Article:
Grocery shopping now sends me into a tailspin of anxiety. My choices feel unlimited once more, which is kind of terrifying after a month of eliminating lots of the foods I used to eat. Although I can now technically eat whatever I want, I don’t want to do that. Instead, I find myself still gravitating toward many of the foods I ate during my Whole30 (sweet potatoes, coconut oil, more fruit, kale) and not wanting some of the things I ate pre-Whole30 (granola bars, shredded cheese, fruit snacks, sparkling water containing artificial sweeteners, etc.).
Any kind of restrictive manner of eating is dangerous for someone recovering from an eating disorder. Someone like me. Last week, I did overindulge a bit: chocolate chip cookies and tortilla chips were the primary culprit. I definitely attribute at least some of the cause to being sick, but I know that part of it was due to that feeling of deprivation that is particularly problematic if you suffer from binge eating disorder like I do.
However…those urges have not come back at all. I’m a lot more focused on how food makes me feel physically instead of how it makes me feel emotionally. This focus is something I was never able to achieve through other diets I’ve tried: veganism, vegetarianism, the Atkins diet, and flat-out caloric restriction.
I suppose this change in mindset is due to the drastic nature of the Whole30 challenge. I cut out so many things from my diet, and now as I begin to reintroduce some of them, I am made acutely aware of how downright awful some foods make me feel. After a month of feeling on top of the world physically (and pretty damn good mentally, too), the awful indigestion I experience after eating dairy and fried foods doesn’t seem worth it. I want to continue eating in a way that makes me feel great, and when I want to eat something that won’t make me feel so great, I want to make a very informed and intentional decision to do so (That last statement is actually one of the goals the founders of Whole30 have for participants!)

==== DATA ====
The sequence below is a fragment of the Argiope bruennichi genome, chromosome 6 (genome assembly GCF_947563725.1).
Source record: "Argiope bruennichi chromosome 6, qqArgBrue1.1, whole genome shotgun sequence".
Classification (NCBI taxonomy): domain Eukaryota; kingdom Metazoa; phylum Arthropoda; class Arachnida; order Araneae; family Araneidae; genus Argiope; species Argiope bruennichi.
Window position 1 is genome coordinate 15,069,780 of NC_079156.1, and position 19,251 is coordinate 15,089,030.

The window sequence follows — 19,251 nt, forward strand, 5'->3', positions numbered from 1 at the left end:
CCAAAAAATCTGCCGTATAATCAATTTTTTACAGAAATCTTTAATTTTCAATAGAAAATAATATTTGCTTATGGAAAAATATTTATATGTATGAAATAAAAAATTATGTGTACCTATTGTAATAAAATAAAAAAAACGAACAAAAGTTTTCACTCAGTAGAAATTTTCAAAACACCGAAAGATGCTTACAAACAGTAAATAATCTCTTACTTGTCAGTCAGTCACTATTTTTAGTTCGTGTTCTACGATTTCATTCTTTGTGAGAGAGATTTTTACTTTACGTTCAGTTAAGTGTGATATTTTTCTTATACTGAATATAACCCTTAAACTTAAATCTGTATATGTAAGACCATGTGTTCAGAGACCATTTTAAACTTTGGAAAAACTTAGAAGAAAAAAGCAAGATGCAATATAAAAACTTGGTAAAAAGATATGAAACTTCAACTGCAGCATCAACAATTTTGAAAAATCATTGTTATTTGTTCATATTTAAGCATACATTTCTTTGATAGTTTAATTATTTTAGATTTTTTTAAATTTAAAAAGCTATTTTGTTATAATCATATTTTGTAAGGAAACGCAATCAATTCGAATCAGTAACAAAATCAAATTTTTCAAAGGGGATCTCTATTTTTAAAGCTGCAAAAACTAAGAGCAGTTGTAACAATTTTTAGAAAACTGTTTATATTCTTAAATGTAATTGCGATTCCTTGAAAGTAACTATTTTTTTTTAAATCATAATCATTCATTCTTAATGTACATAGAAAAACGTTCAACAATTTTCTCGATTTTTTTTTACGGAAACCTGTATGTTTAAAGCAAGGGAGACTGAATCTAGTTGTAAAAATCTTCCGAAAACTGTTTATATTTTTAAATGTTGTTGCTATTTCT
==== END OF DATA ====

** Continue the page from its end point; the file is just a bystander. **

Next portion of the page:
I’m proud that through a lot of hard work, reflection, and change, I’ve moved one step closer to a balanced, healthy, and peaceful relationship with food. I never thought completing a month-long challenge that entailed eliminating many different foods from my diet would help my eating disorder in such a meaningful way– in fact, at times, I thought it would backfire and destroy some of the progress I’ve made this year. I’m so glad I proved myself wrong.